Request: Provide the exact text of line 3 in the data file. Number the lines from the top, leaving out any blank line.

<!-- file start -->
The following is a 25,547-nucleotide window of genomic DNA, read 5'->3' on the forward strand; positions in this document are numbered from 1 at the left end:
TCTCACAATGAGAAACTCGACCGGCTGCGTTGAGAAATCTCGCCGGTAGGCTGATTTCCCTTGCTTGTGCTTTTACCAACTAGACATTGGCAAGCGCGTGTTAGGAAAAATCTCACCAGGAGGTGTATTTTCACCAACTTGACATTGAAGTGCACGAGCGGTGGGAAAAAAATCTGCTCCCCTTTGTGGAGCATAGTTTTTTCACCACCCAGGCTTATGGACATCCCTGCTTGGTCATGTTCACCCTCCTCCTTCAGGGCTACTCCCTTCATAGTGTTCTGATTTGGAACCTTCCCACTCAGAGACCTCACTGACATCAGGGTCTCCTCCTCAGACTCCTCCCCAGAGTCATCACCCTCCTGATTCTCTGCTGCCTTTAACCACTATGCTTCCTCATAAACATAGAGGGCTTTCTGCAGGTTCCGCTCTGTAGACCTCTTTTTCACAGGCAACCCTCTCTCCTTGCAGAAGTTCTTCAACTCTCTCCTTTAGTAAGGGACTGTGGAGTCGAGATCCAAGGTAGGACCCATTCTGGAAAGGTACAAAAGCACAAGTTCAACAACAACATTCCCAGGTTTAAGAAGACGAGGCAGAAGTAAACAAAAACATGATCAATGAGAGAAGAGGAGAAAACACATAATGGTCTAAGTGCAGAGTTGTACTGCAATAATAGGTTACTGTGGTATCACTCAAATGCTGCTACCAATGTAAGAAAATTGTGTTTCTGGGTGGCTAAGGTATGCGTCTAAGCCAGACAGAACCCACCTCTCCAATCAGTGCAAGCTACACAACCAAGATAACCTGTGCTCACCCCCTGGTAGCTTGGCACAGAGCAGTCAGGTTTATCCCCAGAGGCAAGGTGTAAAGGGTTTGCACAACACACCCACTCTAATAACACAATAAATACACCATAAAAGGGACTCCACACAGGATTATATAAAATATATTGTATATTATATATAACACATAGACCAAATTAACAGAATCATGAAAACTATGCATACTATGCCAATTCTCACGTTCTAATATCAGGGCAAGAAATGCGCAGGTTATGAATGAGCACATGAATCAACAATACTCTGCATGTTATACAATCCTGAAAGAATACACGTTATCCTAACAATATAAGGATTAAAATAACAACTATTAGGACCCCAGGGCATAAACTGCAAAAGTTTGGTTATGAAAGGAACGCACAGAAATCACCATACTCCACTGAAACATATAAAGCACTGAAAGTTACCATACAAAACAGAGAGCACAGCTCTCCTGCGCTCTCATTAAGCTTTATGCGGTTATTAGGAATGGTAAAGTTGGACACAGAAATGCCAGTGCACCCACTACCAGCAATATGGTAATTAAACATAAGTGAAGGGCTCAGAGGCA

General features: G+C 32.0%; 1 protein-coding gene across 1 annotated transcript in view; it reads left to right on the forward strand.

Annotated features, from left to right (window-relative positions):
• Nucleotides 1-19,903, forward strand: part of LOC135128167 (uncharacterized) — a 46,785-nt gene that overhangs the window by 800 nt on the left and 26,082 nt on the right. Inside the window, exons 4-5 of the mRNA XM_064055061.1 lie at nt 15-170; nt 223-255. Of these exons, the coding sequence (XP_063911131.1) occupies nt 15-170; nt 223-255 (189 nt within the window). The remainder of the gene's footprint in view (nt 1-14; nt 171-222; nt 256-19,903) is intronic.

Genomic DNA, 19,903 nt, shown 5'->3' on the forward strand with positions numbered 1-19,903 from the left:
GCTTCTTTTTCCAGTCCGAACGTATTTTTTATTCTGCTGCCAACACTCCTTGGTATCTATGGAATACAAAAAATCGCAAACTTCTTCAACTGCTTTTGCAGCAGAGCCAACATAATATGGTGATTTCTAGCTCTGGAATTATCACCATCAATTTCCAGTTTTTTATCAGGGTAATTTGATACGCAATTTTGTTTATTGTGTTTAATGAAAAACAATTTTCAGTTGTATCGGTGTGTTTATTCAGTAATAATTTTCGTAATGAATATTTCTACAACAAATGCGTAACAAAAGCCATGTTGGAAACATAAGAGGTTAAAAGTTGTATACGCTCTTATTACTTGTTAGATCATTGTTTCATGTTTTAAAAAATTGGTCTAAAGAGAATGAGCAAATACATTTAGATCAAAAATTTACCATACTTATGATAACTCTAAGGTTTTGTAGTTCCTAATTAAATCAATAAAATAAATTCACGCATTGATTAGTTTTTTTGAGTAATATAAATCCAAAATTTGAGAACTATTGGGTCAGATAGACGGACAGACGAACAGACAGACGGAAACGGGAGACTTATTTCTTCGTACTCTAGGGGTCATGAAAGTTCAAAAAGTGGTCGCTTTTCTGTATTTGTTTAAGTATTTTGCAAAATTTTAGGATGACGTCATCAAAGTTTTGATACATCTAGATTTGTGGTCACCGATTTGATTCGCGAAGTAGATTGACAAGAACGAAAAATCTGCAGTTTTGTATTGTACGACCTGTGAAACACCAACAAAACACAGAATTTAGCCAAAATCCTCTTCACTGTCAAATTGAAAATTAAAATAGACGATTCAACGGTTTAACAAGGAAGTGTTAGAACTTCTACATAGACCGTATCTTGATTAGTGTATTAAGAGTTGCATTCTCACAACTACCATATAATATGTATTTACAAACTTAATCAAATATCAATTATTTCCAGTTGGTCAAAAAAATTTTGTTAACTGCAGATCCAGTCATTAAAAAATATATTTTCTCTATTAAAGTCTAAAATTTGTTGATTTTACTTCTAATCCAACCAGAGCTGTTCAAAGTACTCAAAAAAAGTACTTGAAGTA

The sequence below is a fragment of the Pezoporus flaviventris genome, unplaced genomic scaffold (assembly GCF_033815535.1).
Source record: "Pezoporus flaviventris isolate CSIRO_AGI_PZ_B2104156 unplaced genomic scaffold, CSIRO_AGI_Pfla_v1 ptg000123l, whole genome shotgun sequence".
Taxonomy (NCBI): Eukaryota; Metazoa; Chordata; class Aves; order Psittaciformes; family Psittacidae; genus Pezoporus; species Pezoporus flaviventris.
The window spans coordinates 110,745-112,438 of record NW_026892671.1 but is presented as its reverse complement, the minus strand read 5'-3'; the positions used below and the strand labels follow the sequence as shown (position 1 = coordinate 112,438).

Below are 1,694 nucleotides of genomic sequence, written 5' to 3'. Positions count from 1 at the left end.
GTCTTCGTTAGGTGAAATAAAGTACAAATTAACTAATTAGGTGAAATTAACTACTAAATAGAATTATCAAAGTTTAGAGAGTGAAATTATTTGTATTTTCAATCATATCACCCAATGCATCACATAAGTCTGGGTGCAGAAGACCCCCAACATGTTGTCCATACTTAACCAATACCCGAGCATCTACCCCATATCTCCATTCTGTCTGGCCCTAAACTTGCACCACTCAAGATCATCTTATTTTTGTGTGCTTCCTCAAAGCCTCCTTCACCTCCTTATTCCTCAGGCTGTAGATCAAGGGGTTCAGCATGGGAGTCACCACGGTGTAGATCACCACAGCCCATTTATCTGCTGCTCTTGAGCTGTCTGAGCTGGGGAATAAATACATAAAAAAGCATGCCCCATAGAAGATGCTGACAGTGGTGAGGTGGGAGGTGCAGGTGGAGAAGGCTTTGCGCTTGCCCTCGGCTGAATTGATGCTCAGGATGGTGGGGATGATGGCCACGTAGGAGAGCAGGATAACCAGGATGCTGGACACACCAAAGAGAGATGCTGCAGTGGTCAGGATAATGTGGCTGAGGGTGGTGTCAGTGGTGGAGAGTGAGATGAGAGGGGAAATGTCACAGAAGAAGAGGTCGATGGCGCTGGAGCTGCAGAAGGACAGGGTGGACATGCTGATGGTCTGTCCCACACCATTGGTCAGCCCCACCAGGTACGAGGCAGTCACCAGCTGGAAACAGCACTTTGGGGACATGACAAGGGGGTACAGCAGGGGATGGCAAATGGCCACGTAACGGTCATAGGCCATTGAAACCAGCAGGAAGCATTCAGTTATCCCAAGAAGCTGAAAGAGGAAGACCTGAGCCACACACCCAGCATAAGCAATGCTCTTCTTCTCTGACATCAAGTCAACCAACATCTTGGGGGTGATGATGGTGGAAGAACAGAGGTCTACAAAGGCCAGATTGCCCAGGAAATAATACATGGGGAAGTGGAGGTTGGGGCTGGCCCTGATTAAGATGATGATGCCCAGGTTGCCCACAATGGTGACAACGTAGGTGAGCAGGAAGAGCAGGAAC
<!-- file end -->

General features: G+C 32.0%; 1 protein-coding gene across 1 annotated transcript in view; it reads left to right on the forward strand.